The stock markets worldwide are brimful of glee over the Trump-Xi talks over the past weekend. But it’s too soon to pop the champagne corks. What if the Chinese strategy is to prolong discussions until the November 2020 election?
If President Trump is not re-elected, the show may not be over, but the cast and script will have changed. As with Presidents Clinton and Obama, it’s unlikely a Democrat president would take concrete action against intellectual property theft by the People’s Republic of China.
Consider this: the predecessor to the World Trade Organization was the General Agreement on Tariffs and Trade. International trade nerds called it the General Agreement to Talk and Talk.
With the 2020 election year fast approaching, the White House will be absorbed in actions to ensure a re-election. In fact, the White House ought to be doubling down on domestic affairs, after last month’s poor performance by the GOP in the mid-term elections.
Naturally, the Communist Central Committee and Xi know this. Ergo, there will be talks and talks about goals, frameworks, priorities and modalities of negotiations.*
Those who follow trade issues will recall how the late, unlamented Doha Round of multilateral trade negotiations began in 2001 and sputtered to its end in 2015. Indeed, trade negotiations can take a very long time.
The speedy replacement of NAFTA by the U.S.-Mexico-Canada trade agreement (USMCA) cannot serve as an example of negotiators sprinting to an agreement.
The U.S.-Canadian Free Trade Agreement was the foundational document for NAFTA. An idea endorsed by President Ronald Reagan and Canadian President Brian Mulroney in 1985, it led to negotiations ending in 1987, with the agreement becoming law in January 1989.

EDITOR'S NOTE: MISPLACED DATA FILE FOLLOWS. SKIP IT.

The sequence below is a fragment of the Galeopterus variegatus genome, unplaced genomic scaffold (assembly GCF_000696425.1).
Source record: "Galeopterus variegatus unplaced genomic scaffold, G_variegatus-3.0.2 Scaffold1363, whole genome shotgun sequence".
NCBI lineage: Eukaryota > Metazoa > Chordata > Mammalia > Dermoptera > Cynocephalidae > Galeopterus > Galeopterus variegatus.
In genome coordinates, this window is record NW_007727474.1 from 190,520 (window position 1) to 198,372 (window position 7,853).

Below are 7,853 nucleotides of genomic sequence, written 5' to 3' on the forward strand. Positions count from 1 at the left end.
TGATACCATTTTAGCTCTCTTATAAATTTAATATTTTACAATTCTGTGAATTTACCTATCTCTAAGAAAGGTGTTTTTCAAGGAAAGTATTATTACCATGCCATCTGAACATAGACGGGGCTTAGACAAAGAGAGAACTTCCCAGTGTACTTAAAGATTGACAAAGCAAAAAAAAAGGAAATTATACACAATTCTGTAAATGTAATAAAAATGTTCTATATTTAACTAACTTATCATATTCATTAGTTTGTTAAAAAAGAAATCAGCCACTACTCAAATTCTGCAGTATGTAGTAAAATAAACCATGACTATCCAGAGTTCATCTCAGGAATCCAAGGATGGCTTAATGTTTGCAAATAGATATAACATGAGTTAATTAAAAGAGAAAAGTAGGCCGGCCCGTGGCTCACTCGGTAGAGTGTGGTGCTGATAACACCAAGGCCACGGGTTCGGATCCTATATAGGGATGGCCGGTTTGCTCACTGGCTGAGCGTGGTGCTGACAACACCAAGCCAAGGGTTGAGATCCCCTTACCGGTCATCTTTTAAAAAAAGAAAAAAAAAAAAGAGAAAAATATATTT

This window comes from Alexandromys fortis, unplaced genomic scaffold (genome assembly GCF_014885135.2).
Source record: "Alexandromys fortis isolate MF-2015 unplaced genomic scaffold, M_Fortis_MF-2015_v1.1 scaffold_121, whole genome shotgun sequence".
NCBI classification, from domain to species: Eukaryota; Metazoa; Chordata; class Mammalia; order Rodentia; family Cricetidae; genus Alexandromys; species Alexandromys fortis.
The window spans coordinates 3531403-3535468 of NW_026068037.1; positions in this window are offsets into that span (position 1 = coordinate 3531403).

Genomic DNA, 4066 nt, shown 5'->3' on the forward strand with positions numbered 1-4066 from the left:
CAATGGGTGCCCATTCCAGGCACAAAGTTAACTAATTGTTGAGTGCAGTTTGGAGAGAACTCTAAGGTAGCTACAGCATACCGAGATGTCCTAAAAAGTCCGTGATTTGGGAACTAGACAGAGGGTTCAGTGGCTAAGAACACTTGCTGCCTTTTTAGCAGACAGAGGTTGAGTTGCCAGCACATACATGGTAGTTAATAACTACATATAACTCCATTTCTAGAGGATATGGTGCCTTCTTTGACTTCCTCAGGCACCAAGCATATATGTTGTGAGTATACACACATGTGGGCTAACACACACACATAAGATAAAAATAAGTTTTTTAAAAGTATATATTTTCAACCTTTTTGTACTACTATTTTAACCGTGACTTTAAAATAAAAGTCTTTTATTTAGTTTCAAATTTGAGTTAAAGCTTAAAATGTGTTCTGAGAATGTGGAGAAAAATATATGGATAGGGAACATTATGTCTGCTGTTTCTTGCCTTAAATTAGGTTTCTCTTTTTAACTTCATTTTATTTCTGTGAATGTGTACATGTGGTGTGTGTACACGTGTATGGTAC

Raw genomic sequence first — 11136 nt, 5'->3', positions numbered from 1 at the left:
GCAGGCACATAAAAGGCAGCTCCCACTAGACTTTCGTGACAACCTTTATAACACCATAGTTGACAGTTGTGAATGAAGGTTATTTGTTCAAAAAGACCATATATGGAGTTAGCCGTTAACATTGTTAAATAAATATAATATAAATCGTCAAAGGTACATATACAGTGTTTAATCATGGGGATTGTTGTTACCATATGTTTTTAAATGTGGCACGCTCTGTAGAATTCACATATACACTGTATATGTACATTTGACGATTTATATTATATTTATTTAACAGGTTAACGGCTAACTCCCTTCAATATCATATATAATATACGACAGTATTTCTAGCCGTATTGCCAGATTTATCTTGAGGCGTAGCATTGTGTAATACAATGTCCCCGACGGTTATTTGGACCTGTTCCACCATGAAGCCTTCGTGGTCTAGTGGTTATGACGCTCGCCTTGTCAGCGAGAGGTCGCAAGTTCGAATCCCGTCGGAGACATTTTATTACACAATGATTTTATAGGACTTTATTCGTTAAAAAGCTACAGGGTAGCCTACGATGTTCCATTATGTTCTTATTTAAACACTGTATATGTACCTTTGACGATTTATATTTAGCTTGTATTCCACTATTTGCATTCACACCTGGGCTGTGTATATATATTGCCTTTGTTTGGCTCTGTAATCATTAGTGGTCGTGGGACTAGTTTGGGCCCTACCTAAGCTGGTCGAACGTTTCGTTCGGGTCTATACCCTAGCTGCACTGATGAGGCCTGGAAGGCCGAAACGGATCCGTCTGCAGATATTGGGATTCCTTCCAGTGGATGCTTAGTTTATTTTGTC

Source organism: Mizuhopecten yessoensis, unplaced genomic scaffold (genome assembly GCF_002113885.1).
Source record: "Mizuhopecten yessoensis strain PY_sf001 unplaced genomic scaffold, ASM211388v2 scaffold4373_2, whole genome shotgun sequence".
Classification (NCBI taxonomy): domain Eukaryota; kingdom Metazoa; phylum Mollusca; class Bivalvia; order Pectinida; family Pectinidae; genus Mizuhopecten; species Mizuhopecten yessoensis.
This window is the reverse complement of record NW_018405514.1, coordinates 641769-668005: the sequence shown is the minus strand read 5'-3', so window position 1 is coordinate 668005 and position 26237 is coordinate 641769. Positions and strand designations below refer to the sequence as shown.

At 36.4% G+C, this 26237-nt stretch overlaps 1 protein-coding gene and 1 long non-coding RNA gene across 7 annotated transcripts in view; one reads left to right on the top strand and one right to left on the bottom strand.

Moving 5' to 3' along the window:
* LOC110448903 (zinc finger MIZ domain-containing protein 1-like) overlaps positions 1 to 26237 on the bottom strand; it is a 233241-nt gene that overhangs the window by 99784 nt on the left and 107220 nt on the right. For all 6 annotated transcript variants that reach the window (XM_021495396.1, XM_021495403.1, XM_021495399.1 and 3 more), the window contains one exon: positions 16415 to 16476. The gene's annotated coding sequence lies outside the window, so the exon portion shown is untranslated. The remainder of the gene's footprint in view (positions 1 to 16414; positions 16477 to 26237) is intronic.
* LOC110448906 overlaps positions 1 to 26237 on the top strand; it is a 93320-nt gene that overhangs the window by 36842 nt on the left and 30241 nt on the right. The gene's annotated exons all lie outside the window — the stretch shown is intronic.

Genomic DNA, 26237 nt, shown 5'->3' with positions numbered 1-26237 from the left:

In 1991, the United States and Canada began trade talks with Mexico. Negotiations went swiftly, using the prior U.S.-Canadian agreement as a template. NAFTA became law in 1994; a mere three years after the start of negotiations.
The PRC is a much larger country than Canada and Mexico combined. Its organic law invests all power to the Communist Party of China. Although Xi Jinping is titled “President of the PRC,” his true title is the General Secretary of the Communist Party of China. Xi was elected by the PRC legislature on a one-name ballot. There are no term limits.
Although the PRC has a legislature, the most powerful political actor after Xi is the Communist Central Committee (technically elected by the legislature).
The bottom line is: President Xi and the Communist Central Committee are in no hurry to conclude a deal. It’s likely they’ll approve a few changes in the cause of political theater, otherwise, they’ll wait to see what happens on Election Day 2020.
It’s about running out the clock. China’s expert on that is Yao Ming, the former Houston Rockets NBA superstar, now a member of the official consultative group to the Central Committee.
Dribbles but no slamdunks: Yao’s advice to Xi on how to handle Trump and trade?
*A term of trade art. Translation: how will both parties actually conduct the negotiations. They could work on a simple percentage basis (e.g., cutting all agricultural tariffs by twenty percent) or on a more individualized basis — cutting deals on noncontroversial items before attempting the tougher issues.
Joanne Butler is a graduate of the Kennedy School at Harvard, was a professional staff member (Republican) at the House Ways and Means Committee, and served in President George W. Bush’s administration.
The views and opinions expressed in this commentary are those of the author and do not reflect the official position of The Daily Caller.